When I started writing Pixel Pusher back in 2003, the column was primarily technical in nature. Most of the articles were how-tos and surveys of different techniques. This made sense at the time: Much of the toolset we take for granted today was just emerging. Today's staples, like subdivision modeling, blended animations, and programmable shaders, were all newsworthy back then. In those ancient days (MySpace debuted just a couple of months before I took over the column) the 'net did not offer a lot of specialty information for computer artists. However it soon became clear that the Internet was going to provide a better medium for doing tutorials and walkthroughs. Hyperlinks, multimedia, and downloadable support files are just hands down a better way to teach advanced graphics techniques than 2,000 words of print and a couple of images.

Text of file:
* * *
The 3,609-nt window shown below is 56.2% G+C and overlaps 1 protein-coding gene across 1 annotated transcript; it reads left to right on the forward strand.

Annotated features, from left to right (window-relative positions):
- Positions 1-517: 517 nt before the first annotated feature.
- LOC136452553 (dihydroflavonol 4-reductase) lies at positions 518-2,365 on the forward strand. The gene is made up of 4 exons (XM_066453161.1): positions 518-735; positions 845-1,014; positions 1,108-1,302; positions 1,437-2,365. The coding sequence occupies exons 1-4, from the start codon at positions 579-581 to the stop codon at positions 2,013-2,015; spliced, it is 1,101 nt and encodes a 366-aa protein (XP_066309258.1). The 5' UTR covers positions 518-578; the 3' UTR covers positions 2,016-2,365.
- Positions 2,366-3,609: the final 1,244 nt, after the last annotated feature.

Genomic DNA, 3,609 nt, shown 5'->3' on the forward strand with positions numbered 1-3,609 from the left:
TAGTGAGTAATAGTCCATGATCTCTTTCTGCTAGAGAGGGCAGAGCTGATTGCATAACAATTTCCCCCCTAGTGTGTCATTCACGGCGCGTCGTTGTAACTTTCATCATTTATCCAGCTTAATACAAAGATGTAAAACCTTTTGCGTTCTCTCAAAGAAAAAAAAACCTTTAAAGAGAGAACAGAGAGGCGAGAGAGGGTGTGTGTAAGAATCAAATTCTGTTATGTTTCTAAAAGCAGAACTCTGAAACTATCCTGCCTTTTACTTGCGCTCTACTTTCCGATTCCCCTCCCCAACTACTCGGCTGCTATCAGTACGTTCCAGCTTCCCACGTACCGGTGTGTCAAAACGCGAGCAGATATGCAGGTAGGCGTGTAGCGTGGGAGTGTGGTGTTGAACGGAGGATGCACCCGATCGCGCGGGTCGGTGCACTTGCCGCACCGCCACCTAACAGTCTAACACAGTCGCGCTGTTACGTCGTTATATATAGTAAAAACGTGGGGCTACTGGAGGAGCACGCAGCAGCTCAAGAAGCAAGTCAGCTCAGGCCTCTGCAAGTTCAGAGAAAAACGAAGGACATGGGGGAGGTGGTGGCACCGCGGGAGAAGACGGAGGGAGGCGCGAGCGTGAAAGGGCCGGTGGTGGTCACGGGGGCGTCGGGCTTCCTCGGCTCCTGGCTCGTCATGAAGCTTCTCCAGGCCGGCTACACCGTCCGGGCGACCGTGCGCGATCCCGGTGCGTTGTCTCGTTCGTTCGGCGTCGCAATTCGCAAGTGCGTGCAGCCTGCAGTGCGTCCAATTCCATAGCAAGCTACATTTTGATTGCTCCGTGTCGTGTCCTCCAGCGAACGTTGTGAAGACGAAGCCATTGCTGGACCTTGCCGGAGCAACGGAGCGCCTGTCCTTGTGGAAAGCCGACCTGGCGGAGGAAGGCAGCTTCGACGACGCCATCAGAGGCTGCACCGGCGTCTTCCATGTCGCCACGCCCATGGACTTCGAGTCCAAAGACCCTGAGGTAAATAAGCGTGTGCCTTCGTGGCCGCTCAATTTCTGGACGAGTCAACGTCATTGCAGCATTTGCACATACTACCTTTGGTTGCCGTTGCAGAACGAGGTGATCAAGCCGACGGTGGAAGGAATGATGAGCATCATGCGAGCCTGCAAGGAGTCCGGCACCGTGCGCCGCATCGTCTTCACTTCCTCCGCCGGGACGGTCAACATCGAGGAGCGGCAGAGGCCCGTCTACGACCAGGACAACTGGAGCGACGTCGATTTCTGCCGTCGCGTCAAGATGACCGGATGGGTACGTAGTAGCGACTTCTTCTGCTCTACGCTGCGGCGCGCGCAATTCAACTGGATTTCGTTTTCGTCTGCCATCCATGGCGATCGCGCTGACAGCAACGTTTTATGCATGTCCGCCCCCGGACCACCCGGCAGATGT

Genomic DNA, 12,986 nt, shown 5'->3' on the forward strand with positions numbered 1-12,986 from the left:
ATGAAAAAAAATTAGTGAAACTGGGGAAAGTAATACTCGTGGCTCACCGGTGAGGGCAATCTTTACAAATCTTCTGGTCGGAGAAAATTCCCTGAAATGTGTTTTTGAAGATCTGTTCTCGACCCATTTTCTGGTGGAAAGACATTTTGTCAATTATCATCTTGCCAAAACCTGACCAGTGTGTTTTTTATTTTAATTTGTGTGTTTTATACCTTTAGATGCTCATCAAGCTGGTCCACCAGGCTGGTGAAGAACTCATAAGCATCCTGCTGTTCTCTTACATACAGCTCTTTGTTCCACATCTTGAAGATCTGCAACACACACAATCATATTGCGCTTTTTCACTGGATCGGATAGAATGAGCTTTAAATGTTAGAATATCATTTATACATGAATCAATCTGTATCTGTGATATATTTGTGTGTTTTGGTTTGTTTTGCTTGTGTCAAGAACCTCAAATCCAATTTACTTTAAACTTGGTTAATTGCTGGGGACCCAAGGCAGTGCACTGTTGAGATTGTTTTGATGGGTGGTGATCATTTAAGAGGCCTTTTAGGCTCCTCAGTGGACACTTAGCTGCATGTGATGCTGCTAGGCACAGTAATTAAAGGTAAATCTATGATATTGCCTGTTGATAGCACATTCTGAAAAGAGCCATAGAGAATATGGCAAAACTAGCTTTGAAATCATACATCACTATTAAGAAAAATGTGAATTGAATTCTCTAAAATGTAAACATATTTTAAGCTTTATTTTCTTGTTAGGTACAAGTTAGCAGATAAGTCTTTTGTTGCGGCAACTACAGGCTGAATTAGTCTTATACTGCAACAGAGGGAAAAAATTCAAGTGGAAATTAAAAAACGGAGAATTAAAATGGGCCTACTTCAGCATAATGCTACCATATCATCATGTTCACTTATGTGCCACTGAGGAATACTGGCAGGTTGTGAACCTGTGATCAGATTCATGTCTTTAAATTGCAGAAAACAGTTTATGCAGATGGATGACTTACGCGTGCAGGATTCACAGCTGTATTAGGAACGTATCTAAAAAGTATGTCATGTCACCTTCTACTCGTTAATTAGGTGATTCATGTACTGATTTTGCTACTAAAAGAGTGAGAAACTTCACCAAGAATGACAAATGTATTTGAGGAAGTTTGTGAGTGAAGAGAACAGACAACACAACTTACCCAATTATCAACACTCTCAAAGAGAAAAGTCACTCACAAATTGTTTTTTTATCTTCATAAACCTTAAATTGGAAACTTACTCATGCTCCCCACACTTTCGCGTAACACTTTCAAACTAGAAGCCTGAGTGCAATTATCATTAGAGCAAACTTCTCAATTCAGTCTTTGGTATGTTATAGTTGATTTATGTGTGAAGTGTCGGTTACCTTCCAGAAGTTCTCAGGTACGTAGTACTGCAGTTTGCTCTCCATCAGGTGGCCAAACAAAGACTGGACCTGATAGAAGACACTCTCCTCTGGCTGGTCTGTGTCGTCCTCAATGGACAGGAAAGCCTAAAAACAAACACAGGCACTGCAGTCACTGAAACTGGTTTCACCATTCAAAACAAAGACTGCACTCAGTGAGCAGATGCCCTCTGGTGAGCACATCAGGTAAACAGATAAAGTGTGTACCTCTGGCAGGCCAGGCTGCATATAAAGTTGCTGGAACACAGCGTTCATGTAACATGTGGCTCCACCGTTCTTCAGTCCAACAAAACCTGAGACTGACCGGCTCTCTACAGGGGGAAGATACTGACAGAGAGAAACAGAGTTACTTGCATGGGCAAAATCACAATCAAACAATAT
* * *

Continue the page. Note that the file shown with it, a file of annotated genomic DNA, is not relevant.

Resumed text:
As that became clearer, the column evolved into a running meditation on what it means to be a game artist. We've looked at the question philosophically, artistically, economically, and technically -- but after more than a decade of poking and prodding, I'm happy to admit that I don't have a pat answer. The games business -- particularly our end of it -- is completely and unabashedly mental. We try to hide it with solemn discussions about art and art history, with grand pronouncements about the future of media, or with high-tech wizardry. At the end of the day, though, we're people who make talking mushrooms, freaky deep-sea-diving cyborgs, and laser-armed zeppelins. Our profession is gleefully absurd even while it gropes for meaning and a chance to leave an imprint on the history of art. We combine the best and worst traits of adolescents: unfettered imagination and lack of common sense, incredible energy and ridiculous inefficiency, soaring passion and grumpy resignation. It's a puzzling life -- but one we're very lucky to be living. Don't forget that part.